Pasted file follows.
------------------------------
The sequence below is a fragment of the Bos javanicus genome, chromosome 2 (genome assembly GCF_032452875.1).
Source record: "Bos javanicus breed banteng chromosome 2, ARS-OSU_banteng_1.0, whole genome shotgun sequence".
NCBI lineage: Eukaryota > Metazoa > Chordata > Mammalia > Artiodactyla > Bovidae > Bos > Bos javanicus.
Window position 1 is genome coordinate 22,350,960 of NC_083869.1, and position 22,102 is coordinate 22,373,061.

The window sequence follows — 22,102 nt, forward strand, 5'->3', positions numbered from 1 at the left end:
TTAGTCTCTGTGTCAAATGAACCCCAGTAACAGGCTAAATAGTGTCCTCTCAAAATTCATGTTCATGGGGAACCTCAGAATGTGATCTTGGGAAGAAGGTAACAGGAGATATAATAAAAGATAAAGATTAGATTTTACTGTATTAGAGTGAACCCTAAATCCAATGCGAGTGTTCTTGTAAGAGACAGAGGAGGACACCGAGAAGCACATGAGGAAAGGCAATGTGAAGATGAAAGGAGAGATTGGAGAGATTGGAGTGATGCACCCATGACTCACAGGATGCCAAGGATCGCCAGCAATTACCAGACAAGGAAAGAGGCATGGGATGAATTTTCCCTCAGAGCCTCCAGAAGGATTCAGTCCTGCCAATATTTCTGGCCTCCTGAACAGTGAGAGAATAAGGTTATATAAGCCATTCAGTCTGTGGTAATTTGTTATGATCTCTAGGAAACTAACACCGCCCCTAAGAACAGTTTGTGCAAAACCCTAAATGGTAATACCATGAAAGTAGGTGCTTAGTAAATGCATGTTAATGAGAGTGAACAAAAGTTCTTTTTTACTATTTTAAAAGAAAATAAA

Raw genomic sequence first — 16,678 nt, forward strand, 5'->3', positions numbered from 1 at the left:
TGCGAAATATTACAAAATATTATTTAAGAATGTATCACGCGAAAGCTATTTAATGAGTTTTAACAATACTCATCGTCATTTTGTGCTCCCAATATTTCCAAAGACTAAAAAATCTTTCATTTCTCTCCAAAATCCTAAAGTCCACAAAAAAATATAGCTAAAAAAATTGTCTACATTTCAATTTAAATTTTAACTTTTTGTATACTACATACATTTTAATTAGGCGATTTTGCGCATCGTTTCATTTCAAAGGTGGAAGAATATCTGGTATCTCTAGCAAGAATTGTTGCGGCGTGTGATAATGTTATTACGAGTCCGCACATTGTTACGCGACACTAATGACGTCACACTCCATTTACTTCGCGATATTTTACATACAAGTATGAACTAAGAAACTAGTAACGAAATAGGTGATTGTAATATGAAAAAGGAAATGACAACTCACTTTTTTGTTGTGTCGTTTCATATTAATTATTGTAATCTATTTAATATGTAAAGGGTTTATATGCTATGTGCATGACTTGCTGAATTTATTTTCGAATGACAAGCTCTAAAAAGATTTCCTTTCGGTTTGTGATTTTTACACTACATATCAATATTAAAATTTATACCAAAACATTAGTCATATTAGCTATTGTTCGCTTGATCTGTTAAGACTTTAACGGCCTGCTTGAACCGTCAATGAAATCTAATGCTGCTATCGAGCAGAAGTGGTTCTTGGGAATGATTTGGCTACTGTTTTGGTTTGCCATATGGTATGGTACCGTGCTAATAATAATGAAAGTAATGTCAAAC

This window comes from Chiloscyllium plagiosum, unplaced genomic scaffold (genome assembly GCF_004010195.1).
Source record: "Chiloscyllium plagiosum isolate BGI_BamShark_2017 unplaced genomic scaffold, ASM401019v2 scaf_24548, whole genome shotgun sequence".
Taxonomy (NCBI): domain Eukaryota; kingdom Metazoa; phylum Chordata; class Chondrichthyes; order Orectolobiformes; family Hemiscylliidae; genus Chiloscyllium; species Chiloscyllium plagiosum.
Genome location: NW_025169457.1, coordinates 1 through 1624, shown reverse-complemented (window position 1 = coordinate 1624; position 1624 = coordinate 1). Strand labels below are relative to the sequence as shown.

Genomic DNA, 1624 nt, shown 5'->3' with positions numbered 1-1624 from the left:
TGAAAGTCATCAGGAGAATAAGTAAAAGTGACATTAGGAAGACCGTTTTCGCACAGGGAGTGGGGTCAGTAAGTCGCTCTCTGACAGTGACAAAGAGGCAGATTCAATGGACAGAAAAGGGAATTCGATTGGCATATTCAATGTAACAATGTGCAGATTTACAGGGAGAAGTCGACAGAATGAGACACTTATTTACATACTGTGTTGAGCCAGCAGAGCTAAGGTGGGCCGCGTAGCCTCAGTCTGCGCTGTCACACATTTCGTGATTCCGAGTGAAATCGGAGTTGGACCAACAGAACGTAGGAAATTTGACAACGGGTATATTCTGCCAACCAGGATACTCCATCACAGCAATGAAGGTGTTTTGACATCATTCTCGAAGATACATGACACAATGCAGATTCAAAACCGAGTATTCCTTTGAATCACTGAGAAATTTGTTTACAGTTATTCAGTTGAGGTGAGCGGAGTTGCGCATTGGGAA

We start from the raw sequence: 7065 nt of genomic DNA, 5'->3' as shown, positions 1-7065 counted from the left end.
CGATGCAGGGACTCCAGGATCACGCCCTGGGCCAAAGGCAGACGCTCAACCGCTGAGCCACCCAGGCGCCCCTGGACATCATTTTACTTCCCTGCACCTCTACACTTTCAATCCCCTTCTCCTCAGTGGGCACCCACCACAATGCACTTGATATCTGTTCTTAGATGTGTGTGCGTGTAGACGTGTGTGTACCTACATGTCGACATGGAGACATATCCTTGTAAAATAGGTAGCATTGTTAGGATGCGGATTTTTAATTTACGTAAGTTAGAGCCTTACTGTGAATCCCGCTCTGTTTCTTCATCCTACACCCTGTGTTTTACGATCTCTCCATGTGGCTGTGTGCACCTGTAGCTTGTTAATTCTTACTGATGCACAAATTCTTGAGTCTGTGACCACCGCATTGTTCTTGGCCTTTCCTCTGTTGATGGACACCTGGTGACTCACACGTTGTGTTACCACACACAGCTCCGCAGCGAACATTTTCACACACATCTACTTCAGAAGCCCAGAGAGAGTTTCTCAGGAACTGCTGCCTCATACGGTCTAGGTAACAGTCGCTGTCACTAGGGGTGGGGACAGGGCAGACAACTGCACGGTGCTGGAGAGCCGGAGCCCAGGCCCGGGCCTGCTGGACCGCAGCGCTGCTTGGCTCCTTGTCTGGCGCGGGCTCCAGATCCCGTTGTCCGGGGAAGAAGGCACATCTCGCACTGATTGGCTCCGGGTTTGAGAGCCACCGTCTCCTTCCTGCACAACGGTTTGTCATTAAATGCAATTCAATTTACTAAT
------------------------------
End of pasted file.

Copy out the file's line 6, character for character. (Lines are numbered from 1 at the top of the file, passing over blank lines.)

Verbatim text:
TTAGTCTCTGTGTCAAATGAACCCCAGTAACAGGCTAAATAGTGTCCTCTCAAAATTCATGTTCATGGGGAACCTCAGAATGTGATCTTGGGAAGAAGGTAACAGGAGATATAATAAAAGATAAAGATTAGATTTTACTGTATTAGAGTGAACCCTAAATCCAATGCGAGTGTTCTTGTAAGAGACAGAGGAGGACACCGAGAAGCACATGAGGAAAGGCAATGTGAAGATGAAAGGAGAGATTGGAGAGATTGGAGTGATGCACCCATGACTCACAGGATGCCAAGGATCGCCAGCAATTACCAGACAAGGAAAGAGGCATGGGATGAATTTTCCCTCAGAGCCTCCAGAAGGATTCAGTCCTGCCAATATTTCTGGCCTCCTGAACAGTGAGAGAATAAGGTTATATAAGCCATTCAGTCTGTGGTAATTTGTTATGATCTCTAGGAAACTAACACCGCCCCTAAGAACAGTTTGTGCAAAACCCTAAATGGTAATACCATGAAAGTAGGTGCTTAGTAAATGCATGTTAATGAGAGTGAACAAAAGTTCTTTTTTACTATTTTAAAAGAAAATAAA